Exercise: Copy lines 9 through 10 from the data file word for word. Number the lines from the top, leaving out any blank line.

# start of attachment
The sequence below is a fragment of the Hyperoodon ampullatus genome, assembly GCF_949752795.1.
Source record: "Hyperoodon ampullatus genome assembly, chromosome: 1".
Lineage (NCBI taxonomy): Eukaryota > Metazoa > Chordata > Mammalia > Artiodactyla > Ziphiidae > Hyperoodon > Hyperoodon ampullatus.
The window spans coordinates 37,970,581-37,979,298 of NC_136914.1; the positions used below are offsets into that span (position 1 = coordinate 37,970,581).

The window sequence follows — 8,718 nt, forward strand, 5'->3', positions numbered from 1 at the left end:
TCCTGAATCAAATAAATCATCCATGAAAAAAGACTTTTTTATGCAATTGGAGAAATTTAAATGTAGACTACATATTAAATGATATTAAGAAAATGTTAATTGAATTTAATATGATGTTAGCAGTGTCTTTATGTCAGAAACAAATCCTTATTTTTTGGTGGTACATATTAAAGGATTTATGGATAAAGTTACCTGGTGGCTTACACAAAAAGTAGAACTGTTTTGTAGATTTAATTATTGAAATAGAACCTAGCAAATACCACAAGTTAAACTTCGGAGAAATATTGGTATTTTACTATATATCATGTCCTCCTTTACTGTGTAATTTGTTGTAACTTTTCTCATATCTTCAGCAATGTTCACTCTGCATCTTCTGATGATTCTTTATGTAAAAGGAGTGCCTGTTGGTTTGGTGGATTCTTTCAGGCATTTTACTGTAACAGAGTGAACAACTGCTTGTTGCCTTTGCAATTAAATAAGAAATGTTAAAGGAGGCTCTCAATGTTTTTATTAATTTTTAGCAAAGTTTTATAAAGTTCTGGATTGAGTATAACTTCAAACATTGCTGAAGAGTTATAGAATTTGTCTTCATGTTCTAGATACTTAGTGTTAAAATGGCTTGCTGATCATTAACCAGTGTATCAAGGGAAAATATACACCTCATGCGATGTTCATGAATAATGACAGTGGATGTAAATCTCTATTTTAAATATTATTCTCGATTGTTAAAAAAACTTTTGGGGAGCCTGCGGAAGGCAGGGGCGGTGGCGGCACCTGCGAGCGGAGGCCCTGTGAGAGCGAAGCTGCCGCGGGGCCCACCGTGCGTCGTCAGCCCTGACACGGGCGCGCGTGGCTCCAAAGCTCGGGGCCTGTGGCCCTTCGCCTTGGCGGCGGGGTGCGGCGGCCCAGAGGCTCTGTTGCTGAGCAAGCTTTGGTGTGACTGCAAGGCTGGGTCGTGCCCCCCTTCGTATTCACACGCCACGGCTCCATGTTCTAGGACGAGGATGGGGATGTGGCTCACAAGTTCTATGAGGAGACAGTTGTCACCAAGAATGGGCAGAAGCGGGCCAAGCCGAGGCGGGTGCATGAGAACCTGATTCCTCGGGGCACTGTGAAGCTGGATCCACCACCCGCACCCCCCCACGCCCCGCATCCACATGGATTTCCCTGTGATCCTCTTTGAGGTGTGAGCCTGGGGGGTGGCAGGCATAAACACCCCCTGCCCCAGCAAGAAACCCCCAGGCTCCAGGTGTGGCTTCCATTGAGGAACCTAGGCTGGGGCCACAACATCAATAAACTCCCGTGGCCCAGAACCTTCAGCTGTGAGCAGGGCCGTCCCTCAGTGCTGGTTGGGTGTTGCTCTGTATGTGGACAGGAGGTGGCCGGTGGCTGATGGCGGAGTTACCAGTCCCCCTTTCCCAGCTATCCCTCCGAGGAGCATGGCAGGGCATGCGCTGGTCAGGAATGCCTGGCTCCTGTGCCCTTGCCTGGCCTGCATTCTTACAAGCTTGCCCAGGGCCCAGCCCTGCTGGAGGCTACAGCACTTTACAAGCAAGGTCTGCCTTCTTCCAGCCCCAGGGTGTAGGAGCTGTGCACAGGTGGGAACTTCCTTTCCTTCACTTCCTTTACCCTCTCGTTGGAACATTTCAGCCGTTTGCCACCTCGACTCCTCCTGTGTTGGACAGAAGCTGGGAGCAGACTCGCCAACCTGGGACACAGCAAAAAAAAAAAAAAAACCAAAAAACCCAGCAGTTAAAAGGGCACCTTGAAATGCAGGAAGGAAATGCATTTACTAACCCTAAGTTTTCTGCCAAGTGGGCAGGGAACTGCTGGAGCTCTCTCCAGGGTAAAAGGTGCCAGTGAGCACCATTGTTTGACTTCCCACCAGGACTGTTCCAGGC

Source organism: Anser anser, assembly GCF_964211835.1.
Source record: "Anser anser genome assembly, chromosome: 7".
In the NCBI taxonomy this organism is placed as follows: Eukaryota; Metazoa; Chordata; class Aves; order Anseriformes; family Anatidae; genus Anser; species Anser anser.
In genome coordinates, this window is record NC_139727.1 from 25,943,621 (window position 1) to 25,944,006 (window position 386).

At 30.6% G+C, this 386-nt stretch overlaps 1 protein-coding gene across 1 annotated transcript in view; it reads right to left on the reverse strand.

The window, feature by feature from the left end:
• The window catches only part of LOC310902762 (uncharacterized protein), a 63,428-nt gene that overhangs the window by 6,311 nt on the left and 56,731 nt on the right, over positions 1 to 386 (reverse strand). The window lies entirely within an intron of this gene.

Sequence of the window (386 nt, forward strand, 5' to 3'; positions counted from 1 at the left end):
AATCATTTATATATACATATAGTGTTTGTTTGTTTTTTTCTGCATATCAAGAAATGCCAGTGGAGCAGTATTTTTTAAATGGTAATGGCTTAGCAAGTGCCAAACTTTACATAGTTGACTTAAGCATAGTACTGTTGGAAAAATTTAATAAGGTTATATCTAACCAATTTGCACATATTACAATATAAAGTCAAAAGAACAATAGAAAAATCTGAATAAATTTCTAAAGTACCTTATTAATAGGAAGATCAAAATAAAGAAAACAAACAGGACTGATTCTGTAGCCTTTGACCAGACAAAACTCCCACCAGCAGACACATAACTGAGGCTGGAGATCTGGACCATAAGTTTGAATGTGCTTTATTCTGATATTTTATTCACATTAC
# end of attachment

In the NCBI taxonomy this organism is placed as follows: Eukaryota; Metazoa; Chordata; class Aves; order Anseriformes; family Anatidae; genus Anser; species Anser anser.
In genome coordinates, this window is record NC_139727.1 from 25,943,621 (window position 1) to 25,944,006 (window position 386).